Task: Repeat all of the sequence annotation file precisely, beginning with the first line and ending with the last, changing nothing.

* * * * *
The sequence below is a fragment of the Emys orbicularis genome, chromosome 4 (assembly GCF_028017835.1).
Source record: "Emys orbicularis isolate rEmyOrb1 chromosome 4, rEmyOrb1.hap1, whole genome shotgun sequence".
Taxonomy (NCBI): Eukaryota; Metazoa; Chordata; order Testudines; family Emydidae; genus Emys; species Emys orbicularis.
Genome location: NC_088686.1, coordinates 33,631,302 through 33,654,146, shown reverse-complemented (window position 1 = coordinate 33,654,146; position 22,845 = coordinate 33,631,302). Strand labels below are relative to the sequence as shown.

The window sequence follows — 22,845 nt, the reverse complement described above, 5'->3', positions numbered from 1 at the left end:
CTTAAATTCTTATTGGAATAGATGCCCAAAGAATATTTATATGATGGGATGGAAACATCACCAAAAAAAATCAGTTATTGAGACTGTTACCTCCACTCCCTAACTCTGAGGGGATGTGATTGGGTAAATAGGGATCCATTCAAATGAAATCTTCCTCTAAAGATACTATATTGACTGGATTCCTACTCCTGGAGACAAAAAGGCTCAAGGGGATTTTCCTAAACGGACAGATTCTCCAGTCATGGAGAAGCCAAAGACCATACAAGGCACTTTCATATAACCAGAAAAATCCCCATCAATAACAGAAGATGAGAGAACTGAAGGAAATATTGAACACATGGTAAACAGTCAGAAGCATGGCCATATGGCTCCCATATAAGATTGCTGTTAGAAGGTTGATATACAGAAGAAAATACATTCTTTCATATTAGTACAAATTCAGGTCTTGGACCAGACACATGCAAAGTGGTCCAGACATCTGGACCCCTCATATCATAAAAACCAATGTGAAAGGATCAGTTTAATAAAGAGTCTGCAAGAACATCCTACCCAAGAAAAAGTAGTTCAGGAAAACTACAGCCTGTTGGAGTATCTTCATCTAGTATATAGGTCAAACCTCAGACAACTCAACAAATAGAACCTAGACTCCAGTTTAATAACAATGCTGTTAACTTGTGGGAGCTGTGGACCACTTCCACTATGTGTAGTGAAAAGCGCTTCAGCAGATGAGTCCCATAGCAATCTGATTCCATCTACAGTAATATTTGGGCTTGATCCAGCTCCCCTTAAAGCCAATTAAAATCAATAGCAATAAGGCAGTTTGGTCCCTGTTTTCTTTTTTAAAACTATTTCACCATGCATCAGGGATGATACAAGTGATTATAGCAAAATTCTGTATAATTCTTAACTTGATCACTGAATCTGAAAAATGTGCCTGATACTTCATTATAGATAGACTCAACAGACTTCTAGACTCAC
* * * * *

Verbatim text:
The sequence below is a fragment of the Emys orbicularis genome, chromosome 4 (assembly GCF_028017835.1).
Source record: "Emys orbicularis isolate rEmyOrb1 chromosome 4, rEmyOrb1.hap1, whole genome shotgun sequence".
Taxonomy (NCBI): Eukaryota; Metazoa; Chordata; order Testudines; family Emydidae; genus Emys; species Emys orbicularis.
Genome location: NC_088686.1, coordinates 33,631,302 through 33,654,146, shown reverse-complemented (window position 1 = coordinate 33,654,146; position 22,845 = coordinate 33,631,302). Strand labels below are relative to the sequence as shown.

The window sequence follows — 22,845 nt, the reverse complement described above, 5'->3', positions numbered from 1 at the left end:
CTTAAATTCTTATTGGAATAGATGCCCAAAGAATATTTATATGATGGGATGGAAACATCACCAAAAAAAATCAGTTATTGAGACTGTTACCTCCACTCCCTAACTCTGAGGGGATGTGATTGGGTAAATAGGGATCCATTCAAATGAAATCTTCCTCTAAAGATACTATATTGACTGGATTCCTACTCCTGGAGACAAAAAGGCTCAAGGGGATTTTCCTAAACGGACAGATTCTCCAGTCATGGAGAAGCCAAAGACCATACAAGGCACTTTCATATAACCAGAAAAATCCCCATCAATAACAGAAGATGAGAGAACTGAAGGAAATATTGAACACATGGTAAACAGTCAGAAGCATGGCCATATGGCTCCCATATAAGATTGCTGTTAGAAGGTTGATATACAGAAGAAAATACATTCTTTCATATTAGTACAAATTCAGGTCTTGGACCAGACACATGCAAAGTGGTCCAGACATCTGGACCCCTCATATCATAAAAACCAATGTGAAAGGATCAGTTTAATAAAGAGTCTGCAAGAACATCCTACCCAAGAAAAAGTAGTTCAGGAAAACTACAGCCTGTTGGAGTATCTTCATCTAGTATATAGGTCAAACCTCAGACAACTCAACAAATAGAACCTAGACTCCAGTTTAATAACAATGCTGTTAACTTGTGGGAGCTGTGGACCACTTCCACTATGTGTAGTGAAAAGCGCTTCAGCAGATGAGTCCCATAGCAATCTGATTCCATCTACAGTAATATTTGGGCTTGATCCAGCTCCCCTTAAAGCCAATTAAAATCAATAGCAATAAGGCAGTTTGGTCCCTGTTTTCTTTTTTAAAACTATTTCACCATGCATCAGGGATGATACAAGTGATTATAGCAAAATTCTGTATAATTCTTAACTTGATCACTGAATCTGAAAAATGTGCCTGATACTTCATTATAGATAGACTCAACAGACTTCTAGACTCAC